Beyond mobility – EPA delivers metrics for sustainable transportation

Since the EPA, DOT and HUD joined forces to create the Partnership for Sustainable Communities and laid out six livability principles, there has been a lot of discussion: How might federal funding guidelines change? How will we measure livability?  Does this mean we can only have one kind of lettuce?

It appears answers may be arriving.  EPA has released a Guide to Sustainable Transportation Performance Measures.  According to EPA,

Many transportation agencies are now being called upon by their stakeholders to plan, build, and operate transportation systems that – in addition to achieving the important goals of mobility and safety – support a variety of environmental, economic, and social objectives. These include protecting natural resources, improving public health, strengthening energy security, expanding the economy, and providing mobility to disadvantaged people.

This shift has been decades in the making and is driven by a variety of factors. One factor is the desire for a more integrated and holistic approach to transportation decision-making. Researchers have been shedding light on the complex interrelationships between our built and natural environments and drawing attention to the need to better consider the multifaceted implications of transportation system changes. At the same time, advanced computer tools are making it easier to quantify and visualize these relationships.

The guide contains 12 examples measures for incorporating sustainable community objectives into transportation decision-making.  The key here is that these measures are going beyond mobility – looking at other factors like carbon intensity and mixed land uses, which should be important inputs into our transportation planning processes, but have not been uniformly adopted.

If you look closely, you’ll also notice many of these measures match well with another tool that HUD, one of the Sustainable Communities partners, has said they will use to evaluate projects: LEED ND.  Transit accessibility, bike and pedestrian level of service, mixed land uses, land consumption and carbon intensity are all measures which play an important role in the rating system.

The document includes a description of the stage in a planning process in which each measure might be useful, the specific metrics one would use, guidance on calculations and data sources and examples of planning process where that measure has been used.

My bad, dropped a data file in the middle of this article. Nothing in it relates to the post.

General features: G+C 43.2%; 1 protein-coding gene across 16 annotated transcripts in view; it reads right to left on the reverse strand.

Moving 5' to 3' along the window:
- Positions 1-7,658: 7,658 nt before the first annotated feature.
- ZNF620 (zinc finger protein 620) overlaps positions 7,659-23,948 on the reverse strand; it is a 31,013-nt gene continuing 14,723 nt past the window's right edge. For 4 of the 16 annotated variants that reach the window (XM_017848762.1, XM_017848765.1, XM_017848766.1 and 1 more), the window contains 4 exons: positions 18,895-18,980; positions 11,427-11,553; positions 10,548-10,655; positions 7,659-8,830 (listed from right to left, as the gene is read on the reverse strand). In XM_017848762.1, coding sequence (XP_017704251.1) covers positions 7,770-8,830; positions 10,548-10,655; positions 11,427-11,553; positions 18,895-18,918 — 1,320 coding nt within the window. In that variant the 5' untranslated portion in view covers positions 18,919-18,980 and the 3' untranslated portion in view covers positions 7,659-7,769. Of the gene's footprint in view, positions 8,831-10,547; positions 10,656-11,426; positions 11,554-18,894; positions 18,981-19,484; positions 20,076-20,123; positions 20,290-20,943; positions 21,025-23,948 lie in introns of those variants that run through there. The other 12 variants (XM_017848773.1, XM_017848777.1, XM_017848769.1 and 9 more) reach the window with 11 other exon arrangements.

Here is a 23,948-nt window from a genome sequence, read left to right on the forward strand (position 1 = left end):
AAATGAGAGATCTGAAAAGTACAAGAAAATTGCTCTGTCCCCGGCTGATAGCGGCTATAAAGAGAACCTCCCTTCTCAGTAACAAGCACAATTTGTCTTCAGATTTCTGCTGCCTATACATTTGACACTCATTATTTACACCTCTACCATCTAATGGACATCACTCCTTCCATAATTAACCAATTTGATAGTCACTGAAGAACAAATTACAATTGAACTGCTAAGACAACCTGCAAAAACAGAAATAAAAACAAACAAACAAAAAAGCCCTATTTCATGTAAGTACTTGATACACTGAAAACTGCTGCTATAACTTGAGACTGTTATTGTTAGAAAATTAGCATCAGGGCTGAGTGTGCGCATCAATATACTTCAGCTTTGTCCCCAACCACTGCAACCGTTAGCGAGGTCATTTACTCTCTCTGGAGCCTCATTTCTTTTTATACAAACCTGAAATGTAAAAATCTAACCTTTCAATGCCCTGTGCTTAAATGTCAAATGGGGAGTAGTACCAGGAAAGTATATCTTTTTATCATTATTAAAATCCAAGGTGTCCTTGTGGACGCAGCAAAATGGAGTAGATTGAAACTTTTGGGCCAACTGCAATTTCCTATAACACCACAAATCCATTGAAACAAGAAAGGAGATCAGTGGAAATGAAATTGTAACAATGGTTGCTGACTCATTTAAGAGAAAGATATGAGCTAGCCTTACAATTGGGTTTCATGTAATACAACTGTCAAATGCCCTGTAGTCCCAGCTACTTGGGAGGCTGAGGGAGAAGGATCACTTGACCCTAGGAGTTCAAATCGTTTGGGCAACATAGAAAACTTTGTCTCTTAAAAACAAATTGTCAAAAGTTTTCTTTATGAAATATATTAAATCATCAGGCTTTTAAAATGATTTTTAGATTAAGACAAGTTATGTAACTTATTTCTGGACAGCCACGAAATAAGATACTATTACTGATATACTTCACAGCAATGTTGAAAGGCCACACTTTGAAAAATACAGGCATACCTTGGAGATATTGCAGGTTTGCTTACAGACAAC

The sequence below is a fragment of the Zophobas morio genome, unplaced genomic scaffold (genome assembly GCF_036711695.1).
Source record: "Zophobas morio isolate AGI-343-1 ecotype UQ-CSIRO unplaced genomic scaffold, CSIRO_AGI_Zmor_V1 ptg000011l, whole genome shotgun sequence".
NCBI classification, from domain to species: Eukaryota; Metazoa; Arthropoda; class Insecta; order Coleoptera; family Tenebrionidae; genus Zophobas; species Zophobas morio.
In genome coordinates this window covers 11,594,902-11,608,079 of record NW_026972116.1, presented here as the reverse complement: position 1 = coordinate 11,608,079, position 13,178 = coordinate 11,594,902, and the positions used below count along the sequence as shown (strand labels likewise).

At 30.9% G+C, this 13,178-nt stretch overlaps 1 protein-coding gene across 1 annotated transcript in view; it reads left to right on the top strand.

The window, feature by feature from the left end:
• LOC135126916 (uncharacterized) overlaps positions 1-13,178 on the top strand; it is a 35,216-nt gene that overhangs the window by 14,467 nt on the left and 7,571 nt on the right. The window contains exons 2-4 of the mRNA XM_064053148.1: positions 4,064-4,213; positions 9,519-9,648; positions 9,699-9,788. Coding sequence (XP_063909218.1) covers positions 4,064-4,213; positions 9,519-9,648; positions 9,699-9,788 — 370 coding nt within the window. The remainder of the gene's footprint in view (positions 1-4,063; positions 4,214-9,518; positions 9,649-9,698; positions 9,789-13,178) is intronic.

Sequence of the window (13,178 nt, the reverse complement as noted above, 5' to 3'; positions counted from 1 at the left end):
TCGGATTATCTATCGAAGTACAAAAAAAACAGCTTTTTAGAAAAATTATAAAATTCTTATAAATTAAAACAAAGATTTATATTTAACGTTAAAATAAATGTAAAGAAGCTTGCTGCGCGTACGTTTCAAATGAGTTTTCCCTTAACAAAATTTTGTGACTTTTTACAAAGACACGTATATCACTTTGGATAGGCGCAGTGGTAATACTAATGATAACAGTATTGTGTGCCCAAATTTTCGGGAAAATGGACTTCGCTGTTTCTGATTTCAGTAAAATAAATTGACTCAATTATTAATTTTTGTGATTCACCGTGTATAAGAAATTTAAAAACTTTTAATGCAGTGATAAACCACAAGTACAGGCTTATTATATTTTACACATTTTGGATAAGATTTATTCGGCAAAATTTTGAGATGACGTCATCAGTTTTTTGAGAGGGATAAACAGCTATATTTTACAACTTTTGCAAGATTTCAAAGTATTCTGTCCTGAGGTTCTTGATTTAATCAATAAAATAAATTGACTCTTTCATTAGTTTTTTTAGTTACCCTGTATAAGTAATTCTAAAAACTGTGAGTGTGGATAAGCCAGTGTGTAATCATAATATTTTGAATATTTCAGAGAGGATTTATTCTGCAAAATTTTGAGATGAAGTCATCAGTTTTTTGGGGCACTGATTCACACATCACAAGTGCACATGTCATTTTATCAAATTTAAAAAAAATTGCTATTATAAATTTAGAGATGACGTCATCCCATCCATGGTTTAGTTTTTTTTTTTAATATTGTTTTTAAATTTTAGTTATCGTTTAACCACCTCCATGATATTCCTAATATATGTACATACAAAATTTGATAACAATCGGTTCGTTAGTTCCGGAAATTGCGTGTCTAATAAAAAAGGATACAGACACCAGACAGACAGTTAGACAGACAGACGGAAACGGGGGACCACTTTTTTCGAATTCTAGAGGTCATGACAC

This document doesn’t say how or if funding guidelines will change.  This also isn’t a comprehensive guide on how to include sustainability or livability into a specific planning process (environmental review, for example).  However, this could be a useful tool for any city, county or other entity involved in transportation decision-making to build a better process.   It starts to place metrics around the aspirational language we’ve heard from politicians.

What locations in the Twin Cities are eligible for LEED ND: Part 4

Areas in the Metro Eligible for LEED ND

As part of a series, I’ve been exploring what locations in the Twin Cities metro are eligible for LEED ND based on the land use characteristics.  These locations could be considered “location efficient”, a concept which has gained importance recently due to changes in federal policy that direct the expenditure of federal money.  The benefits of location efficiency include “connecting conveniently and affordably to jobs, schools, shops and other amenities through a range of transportation options”, according to HUD Secretary Donovan.

I would argue that we can also use LEED ND as a guide for growing our region more sustainably.  The requirements of the rating system can show us where it would be appropriate to target future growth, what areas should be preserved until sufficient infrastructure is available, and what areas are totally off-limits.  HUD, DOT and EPA are promoting a similar line of thinking with their recent partnership on Sustainable Communities and corresponding grant opportunity. Continue reading

What locations in the Twin Cities are eligible for LEED ND: Part 1